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  • Paul Verlaine and A Platonic Lament:Beardsley’s Portrayal of a Parallel Love Story in Wilde’s Salome
  • Joan Navarre

From the moment Oscar Wilde's and Aubrey Beardsley's Salome first appeared in 1894, the English illustrated edition has been a cause célèbre, with Beardsley bearing the brunt of the blame. Erotic details were openly portrayed, most appearing to have nothing to do with Wilde's words.1 Readers wondered whether Wilde liked or disliked the illustrations; critics questioned the relationship between image and text. As an anonymous reviewer from the Studio of 15 February 1894 observed, it is debatable "whether the compositions do or do not illustrate the text."2 While the debate continues to this very day, a little-known observation made by Jean Cocteau (1889–1963) sheds new light on the Wilde–Beardsley collaboration. In an essay published in 1913, Cocteau states: "Aubrey Beardsley's charmingly pretty sister told me that 'Oscar' himself never intended his 'Salome' to be taken too seriously, and certainly her brother's famous illustrations, depicting Verlaine winking and the author tucked away in the moon, go far to substantiate the theory."3 The illustration "depicting Verlaine winking and the author tucked away in the moon" is A Platonic Lament, and while numerous critics have identified Wilde in the moon, Cocteau is the first to identify "Verlaine"—i.e., Paul Verlaine (1844–1896), the French symbolist poet and notorious practitioner of "the Love that dare not speak its name." This article focuses on Beardsley's vivid depiction of Verlaine and questions the significance of such a portrayal. It is a fanciful figure; however, it is also a caricature that alludes to the relationship of Paul Verlaine and Arthur Rimbaud (1854–1891) and thus provides a parallel love story commenting on that between the Page and the Young Syrian in Wilde's play.

A double romance plot sets the scene for Beardsley's A Platonic Lament. Wilde's play presents two love stories about forbidden and thwarted desire. There is a story about heterosexual lust: Herod wants [End Page 152] Salome, but she only has eyes for Iokanaan (John the Baptist). There is also a short-lived story about platonic love: an older man, the Page of Herodias, expresses his affection for a younger man, the Young Syrian. Neither story ends happily. Salome is crushed to death (Herod commands: "Kill that woman!"), and, much earlier, the Young Syrian kills himself as Salome declares her desire to kiss the prophet.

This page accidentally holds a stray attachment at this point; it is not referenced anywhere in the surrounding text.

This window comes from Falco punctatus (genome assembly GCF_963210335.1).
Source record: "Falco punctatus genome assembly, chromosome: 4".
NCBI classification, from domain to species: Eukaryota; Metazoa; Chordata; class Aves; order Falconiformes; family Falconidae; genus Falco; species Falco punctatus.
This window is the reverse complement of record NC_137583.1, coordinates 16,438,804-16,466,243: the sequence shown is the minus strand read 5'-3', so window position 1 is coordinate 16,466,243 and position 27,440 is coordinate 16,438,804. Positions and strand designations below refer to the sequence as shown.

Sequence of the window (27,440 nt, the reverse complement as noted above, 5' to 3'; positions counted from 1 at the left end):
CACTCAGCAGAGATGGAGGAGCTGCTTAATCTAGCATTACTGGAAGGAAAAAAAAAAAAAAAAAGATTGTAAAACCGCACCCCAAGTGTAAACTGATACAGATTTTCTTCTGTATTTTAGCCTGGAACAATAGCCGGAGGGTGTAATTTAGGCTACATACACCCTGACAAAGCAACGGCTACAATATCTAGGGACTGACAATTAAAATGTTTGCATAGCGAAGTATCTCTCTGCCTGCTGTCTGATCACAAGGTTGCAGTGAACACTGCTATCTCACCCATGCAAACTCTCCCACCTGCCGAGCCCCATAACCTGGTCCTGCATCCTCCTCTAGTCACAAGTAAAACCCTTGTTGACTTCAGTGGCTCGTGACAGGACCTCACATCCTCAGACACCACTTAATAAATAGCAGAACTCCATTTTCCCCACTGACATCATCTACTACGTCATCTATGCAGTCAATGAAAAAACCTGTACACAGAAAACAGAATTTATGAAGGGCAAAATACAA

The bond between the Page and the Young Syrian is revealed after the Young Syrian is dead. Salome never notices the corpse, but the Page laments the death of his young friend:

The young Syrian has slain himself! The young captain has slain himself! He has slain himself who was my friend! I gave him a little box of perfumes and ear-rings wrought in silver, and now he has killed himself! Ah, did he not say that some misfortune would happen? I, too, said it, and it has come to pass. Well I knew that the moon was seeking a dead thing, but I knew not that it was he whom she sought. Ah! why did I not hide him from the moon? If I had hidden him in a cavern she would not have seen him.4

The repetitions highlight that the Page is mourning the death of the Young Syrian. He cared for the Young Syrian, giving him perfume and earrings. The lament continues: "He was my brother, and nearer to me than a brother. I gave him a little box full of perfumes, and a ring of agate that he wore always on his hand. In the evening we were wont to walk by the river, and among the almond-trees, and he used to tell me of the things of his country. He spake ever very low. The sound of his voice was like the sound of the flute, of one who playeth upon the flute. Also he had much joy to gaze at himself in the river. I used to reproach him for that."5 The Page reveals a strong bond: the Young Syrian was "nearer...


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pp. 152-163
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Will Be Archived 2021
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